Emotionally Impactful, but flawed
Patriots Day (2016): The story of the 2013 Boston Marathon bombing and the aftermath, which includes the city-wide manhunt to find the terrorists responsible.
Oh boy. This is a tough one. On the one hand, you have an incredibly emotional event. Director Peter Berg (The Lone Survivor, Deepwater Horizon) certainly knows how to tug on your heart strings, and he does so with scene after scene. From an officer refusing to leave the side of the youngest deceased victim of the bombing, to Mark Wahlberg's Tommy Saunders explaining to us the battle of good versus evil over a montage of more victims seeing their loved ones for the first time after the bombings, I found myself tearing up quite often. But. But but but but. This is a flawed movie, and the more I think about it the more issues I have with it. There are too many interesting things that are just left on the side of the road to tell us a surface-level story.
I'm gonna jump right into the negatives. There are a lot of moral and ethical quandaries that are simply glanced over, or intentionally avoided. It starts early on with the whole "Reddit thought they found the bombers" thing. The film just glances over that, and gives us a quick sentence or two about the FBI/BPD debating over whether they're going to release the photos of the actual suspects or not while Boston destroyed the wrong suspects. There's another sequence where it's discovered that the American-born wife of one of the bombers will not be read her Miranda rights, and the film gives that half a sentence. There's another sequence where the FBI/BPD are debating whether they should call it terrorism or not, and the FBI provides a few reasons why they shouldn't call it terrorism right away, but then they call it terrorism right away. There were simply too many moral hurdles jumped to keep the film about the first responders and how great they are. Don't get me wrong: first responders are great and don't get nearly enough credit out there for the things they do, which I know I personally could never do, but I don't need a movie to remind me of this. I want a movie about the Boston Marathon Bombings telling me what law enforcement, the media, and everyone else involved had to go through to get this right in a post-9/11 world.
Now, there is one scene where we do get this, and it is easily the most interesting scene in the film. This scene involves an FBI interrogator, played by Khandi Alexander, and one of my favorite new actresses to the business, Melissa Benoist, who plays the American-born wife of one of the bombers. Benoist is interrogated by Alexander in this really interesting and engaging sequence of the interrogator trying to get in Benoist's head. But just as soon as the sequence begins, it ends. That said, the rest of this movie is still emotionally gripping and compelling, because even though I don't need a film to tell me how great first reponsers are.....they're still great, and everyone in this film knows it. There's a who's who trove of stars in this film from Mark Wahlberg to Kevin Bacon to John Goodman to Michelle Monaghan to freaking J.K. Simmons, and they all play their characters just as well as you would expect this A-list batch of stars to. There's some great sound design and editing going on, and the film is shot well too. I mean, it's a well-executed story, and even though you know it's tugging at your heart strings it still tugs at them, but that doesn't excuse this film for its lack of any sort of real depth. But the film does try and make up for its lack of depth in describing the events with depth among the characters. The film takes the first 15 minutes just to establish its characters which is GREAT. More films need to do this! I cared about these characters, and besides for the police officers I wasn't sure how the rest of them were going to play into this film initially but I still cared about them. This idea of being slow out of the gate has been lost in many films nowadays, but it was so refreshing to see it happen here.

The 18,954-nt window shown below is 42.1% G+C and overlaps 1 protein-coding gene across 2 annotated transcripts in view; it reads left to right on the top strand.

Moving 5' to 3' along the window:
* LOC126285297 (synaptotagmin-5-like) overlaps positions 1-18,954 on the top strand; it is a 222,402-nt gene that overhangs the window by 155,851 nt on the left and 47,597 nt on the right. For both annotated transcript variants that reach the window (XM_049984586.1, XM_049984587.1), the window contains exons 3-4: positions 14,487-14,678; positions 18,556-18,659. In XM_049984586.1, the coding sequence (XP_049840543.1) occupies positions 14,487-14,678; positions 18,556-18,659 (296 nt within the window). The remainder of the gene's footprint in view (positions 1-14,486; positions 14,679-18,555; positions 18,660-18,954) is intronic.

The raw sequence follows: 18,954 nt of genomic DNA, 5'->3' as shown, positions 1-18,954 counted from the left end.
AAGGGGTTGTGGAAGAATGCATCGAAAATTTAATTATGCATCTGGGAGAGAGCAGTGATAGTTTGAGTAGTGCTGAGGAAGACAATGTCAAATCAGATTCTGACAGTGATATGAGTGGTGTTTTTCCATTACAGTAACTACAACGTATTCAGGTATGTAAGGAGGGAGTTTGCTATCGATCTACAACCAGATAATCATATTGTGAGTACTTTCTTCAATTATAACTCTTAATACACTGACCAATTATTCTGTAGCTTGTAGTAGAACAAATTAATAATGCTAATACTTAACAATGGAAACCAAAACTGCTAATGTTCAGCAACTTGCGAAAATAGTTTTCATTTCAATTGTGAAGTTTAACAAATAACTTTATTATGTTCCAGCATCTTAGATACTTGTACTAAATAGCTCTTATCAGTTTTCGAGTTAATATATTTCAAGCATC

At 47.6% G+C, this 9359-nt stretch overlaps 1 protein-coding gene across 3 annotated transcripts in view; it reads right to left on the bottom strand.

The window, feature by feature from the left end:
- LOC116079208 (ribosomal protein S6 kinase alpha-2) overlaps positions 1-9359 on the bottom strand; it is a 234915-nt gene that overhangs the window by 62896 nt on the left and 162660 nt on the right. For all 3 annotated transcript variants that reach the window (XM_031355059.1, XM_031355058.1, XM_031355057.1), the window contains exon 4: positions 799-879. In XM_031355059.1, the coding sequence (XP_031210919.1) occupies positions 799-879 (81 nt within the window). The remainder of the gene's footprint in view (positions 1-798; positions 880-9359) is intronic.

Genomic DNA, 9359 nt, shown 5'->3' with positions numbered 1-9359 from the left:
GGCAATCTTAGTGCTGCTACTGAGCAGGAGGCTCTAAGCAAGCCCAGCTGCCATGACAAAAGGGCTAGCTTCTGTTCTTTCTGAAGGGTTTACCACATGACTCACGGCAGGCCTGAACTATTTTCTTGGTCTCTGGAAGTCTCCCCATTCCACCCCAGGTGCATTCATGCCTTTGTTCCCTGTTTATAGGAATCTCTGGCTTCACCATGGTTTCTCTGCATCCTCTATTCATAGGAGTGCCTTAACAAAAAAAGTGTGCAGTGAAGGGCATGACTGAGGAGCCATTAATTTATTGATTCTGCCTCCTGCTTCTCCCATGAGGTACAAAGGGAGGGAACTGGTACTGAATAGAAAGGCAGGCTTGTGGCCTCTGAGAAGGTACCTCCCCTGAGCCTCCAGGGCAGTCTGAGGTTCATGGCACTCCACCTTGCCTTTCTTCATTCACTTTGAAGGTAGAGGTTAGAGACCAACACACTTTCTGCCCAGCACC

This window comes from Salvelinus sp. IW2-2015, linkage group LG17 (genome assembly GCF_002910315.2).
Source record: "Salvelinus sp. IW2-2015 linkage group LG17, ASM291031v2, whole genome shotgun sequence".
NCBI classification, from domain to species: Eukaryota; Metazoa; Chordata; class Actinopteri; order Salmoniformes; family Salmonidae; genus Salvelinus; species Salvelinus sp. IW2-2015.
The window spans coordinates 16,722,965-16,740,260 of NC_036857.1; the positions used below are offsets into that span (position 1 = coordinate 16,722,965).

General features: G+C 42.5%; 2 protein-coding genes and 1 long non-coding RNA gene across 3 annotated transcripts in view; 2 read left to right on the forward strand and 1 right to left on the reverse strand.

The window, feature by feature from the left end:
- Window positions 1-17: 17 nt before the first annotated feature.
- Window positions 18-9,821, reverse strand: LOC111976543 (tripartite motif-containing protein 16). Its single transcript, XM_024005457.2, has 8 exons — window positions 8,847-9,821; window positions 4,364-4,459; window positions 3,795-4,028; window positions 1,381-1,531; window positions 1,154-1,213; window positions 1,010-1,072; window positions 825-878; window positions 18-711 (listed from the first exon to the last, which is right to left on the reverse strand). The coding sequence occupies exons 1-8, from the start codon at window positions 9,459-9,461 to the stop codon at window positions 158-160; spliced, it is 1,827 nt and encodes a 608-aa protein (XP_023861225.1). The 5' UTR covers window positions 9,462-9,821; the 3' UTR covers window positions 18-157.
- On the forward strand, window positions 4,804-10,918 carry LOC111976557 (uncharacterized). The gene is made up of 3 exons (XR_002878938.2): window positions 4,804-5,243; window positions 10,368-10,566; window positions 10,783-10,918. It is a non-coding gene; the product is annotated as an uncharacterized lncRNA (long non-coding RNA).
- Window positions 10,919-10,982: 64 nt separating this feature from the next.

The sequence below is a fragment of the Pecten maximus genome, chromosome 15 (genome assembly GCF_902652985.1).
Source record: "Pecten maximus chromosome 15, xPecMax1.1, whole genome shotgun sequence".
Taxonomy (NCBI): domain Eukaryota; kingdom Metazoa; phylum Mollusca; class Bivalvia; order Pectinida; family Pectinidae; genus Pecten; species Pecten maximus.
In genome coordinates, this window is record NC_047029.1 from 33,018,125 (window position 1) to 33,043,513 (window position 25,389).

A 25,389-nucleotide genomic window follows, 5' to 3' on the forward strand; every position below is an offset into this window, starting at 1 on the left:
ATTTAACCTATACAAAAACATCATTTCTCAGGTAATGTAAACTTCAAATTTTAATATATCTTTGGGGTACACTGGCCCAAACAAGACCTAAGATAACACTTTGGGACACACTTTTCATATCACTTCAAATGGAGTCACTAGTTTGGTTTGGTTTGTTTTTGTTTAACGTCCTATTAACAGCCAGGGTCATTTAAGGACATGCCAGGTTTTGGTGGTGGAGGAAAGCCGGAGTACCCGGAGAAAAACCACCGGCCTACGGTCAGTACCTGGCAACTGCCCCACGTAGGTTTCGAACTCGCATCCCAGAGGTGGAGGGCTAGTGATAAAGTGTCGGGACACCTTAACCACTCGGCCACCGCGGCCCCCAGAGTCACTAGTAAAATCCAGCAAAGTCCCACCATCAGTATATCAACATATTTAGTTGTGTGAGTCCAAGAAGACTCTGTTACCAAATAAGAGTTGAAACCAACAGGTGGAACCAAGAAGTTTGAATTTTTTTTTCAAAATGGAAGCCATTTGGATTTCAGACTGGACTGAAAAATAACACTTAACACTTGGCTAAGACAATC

But that STILL does not forgive the lack of depth when describing the events. Basically, we need more time. Time to process the events of this bombing, and time for history to tell us the cultural and societal impact of these events. Then we need a film to truly delve into the moral and ethical dilemmas these first responders faced when getting information out, and more importantly getting the right information out. Heck I personally wrote a paper in college about Reddit's well-intended but disastrous bomber search and how the media covered it and accidentally destroyed an innocent man's life. There's an entire film right there. But this film just wants to take a look at the events from a bird's eye view. That's fine, and there will be many who love this film. Heck there may even be many who think this is the best film of 2016. But to each their own. In my opinion, this film is a missed opportunity.
The Critique: While emotionally charged from start to finish and a well-executed film, Patriot's Day fails to reach greatness because of a painfully surface-level story.
The Recommendation: Look. I think a lot of people will love this movie and will be impacted by it, especially if you have some kind of connection to Boston or the marathon. There are a lot of reasons to see this film. But, if you're not a big moviegoer and you hit the theater right now.....you can do better. I.e. 20th Century Women, La La Land, or Hidden Figures. To name three.
Rewatchability: Moderately High
The Verdict: 6/10 Above Average.
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